In a second step, the alkoxylated organosilanes (C), the amino compounds (D) and the hardening catalysts (E) are added to these pastes, in the absence of moisture and preferably at atmospheric pressure. The mixtures are malaxated at a temperature on the order of 20 to 100 C. for the period of time required to obtain homogeneous compositions. A period of a few minutes (for example, from 1 to 30 minutes) is typically suitable.

According to another embodiment of the invention, it is possible for the hardening catalysts (E) not to be added until after the formation of homogeneous mixtures resulting from the malaxation of the pastes with the alkoxylated organosilanes (C) and the amino compounds (D). During the preparation of these mixtures, it is possible to remove the alcohols originating from the reaction of the hydroxyl radicals of the α,ω-dihydroxydiorganopolysiloxane polymers (A) at least with the alkoxy radicals of the organosilanes (C); in this case, the mixtures must be heated at about 50 to 120 C. for a period of 30 minutes to 3 hours.

The compositions according to the invention are stable on storage in the absence of water and harden, at or above ambient temperature, in the presence of moisture. The hardening (or crosslinking) takes place from the outside to the inside of the bulk of the compositions. A skin is initially formed on the surface and the crosslinking then continues in bulk. Complete formation of the skin (the surface is no longer tacky to the touch) requires a period of time of 3 to 45 minutes and hardening in bulk (making it possible to handle the elastomers formed) requires a period of 5 to 60 hours. These compositions exhibit the additional advantage of being very easy to use, and, after a storage period of one year, they still extrude satisfactorily.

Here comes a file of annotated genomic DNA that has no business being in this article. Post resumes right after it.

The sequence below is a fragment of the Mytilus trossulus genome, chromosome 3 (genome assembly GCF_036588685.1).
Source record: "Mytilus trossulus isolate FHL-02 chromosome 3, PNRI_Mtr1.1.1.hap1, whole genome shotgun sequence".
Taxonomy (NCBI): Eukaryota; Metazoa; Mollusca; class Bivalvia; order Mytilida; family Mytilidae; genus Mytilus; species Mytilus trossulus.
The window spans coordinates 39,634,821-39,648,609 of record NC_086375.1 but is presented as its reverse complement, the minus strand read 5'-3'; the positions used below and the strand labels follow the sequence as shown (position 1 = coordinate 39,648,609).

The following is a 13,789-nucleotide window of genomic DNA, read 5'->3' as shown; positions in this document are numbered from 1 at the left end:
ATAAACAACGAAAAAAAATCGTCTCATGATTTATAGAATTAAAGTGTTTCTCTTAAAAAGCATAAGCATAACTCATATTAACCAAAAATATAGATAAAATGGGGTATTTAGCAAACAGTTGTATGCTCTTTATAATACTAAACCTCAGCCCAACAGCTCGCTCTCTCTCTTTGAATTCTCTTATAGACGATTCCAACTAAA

Although they can be shaped, these compositions can be non-running on vertical supports. Furthermore, once they have hardened or cured to provide elastomers, they can adhere to any substrate without the prior deposition of anchoring agents, provided, however, that amino compounds (D), selected from among the aminoorganosilanes having at least two alkoxy groups --(OCH2 CH2)p OR" bonded to the silicon atoms, the symbols R" and p having the meaning indicated above, are used during the manufacture of such compositions.

The compositions can be employed for multiple applications, such as adhesive jointing or grouting in the building industry, the adhesive bonding of the most diverse materials (metals, plastics, natural and synthetic rubbers, wood, cardboard, glazed earthenware, brick, glass, stone, concrete and masonry elements), the coating of woven or non-woven products comprised of glass fibers, organic fibers or synthetic fibers, the covering or coating of sheets of metal or of a plastic or cellulosic material, the insulation of electrical conductors, the coating of electronic circuits and the preparation of molds used for the manufacture of articles from synthetic resins or foams.

For certain applications, such as the impregnation of woven or non-woven shaped articles, it is advantageous, and sometimes even necessary, to disperse the compositions of the invention in inert organic diluents, such as toluene, xylene, heptane, white spirit, cyclohexane, methylcyclohexane, trichloroethylene, tetrachloroethylene, ethyl acetate or butyl acetate. The concentration of the compositions in these dispersions is arbitrary; it is selected as a function of the amount of liquids absorbed by the materials to be treated, and as a function of the amount of compositions to be deposited in order to obtain the desired effects, for example, good water repellency or good insulating properties.

In order to further illustrate the present invention and the advantages thereof, the following specific examples are given, with all parts and percentages being by weight, it being understood that same are intended only as illustrative and in nowise limitative.